April 19, 2016 at 7:56 pm / Reply / Quote and reply

9 | 2

talus

What’s the future?  Here’s a radical idea for a port: shipping.

Polluting industry down there will just make it harder to grow the employment base downtown.  The Chamber’s advocacy for this project was amazingly short-sighted.

April 20, 2016 at 5:40 am / Reply / Quote and reply

9 | 0

Jesse

I am glad this is done.  Thank you to all the people who were involved; it’s not easy fighting Goliath.

As for the future of the Port, I agree with talus.  I would think the Port would eventually be more concentrated in the east section of the tide-flats and have it’s growth along the new 167 corridor.  Tilt-up buildings, storage facilities, light industrial, and warehouses do not NEED to be on the water at a deep water Port.

If I’m dreaming, I would say the west side of the port, the one between the Foss and the Puyallup river, would end up developed and the mouth of the Puyallup, especially everything north of the 11th street bridge, restored.  It would be cool to create an inner harbor between the two bridges to create more water frontage and new water views for downtown properties on the hillside.  It would create a physical and psychological barrier between the Port and downtown as well.  (I get that it’s a total pipe-dream that I will never live to see…)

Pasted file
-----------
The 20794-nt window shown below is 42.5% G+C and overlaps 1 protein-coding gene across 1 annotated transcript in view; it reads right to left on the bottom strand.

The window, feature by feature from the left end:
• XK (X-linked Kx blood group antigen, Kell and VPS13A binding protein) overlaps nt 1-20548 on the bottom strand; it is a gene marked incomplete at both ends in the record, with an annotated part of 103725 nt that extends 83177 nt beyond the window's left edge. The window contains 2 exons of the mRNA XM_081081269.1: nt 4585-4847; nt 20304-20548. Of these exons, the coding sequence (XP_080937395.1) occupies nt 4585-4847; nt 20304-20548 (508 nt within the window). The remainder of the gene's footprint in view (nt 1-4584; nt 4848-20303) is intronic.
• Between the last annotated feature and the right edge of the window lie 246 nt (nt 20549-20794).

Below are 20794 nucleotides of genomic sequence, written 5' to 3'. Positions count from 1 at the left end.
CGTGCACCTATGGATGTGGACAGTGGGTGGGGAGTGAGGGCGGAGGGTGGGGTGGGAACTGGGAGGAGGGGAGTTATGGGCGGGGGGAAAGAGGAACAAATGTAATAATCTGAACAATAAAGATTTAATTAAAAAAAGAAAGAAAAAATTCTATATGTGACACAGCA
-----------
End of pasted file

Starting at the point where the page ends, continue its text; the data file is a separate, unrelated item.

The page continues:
April 20, 2016 at 7:42 am / Reply / Quote and reply

8 | 0

honeydew slausen

talus: being short-sighted is what the Chamber does.

This project was incompatible with the City’s goals of redeveloping downtown. It is hard enough to attract office space downtown, but who would invest millions in such a tower when the views the building would offer would be of the world’s largest methanol plant and its enormous cloud of polluted steam?

Now is the time that the City and Port need to get together and jointly develop a plan for the valuable industrial property the port owns that is compatible with the City’s downtown plans and the community’s desires which have just been rather clearly expressed.

April 20, 2016 at 8:37 am / Reply / Quote and reply

9 | 0

LeftyBender

I guess China will have to keep using coal.

April 20, 2016 at 7:31 pm / Reply / Quote and reply

0 | 0

Published Author RR AndersonRegistered

screw all fossil fuel products up the pipeline hole!  http://www.thriceallamerican.com/articles/252/another-waterfront-ballclub-option

April 20, 2016 at 9:58 pm / Reply / Quote and reply

2 | 1

RHTCCComedyfanRegistered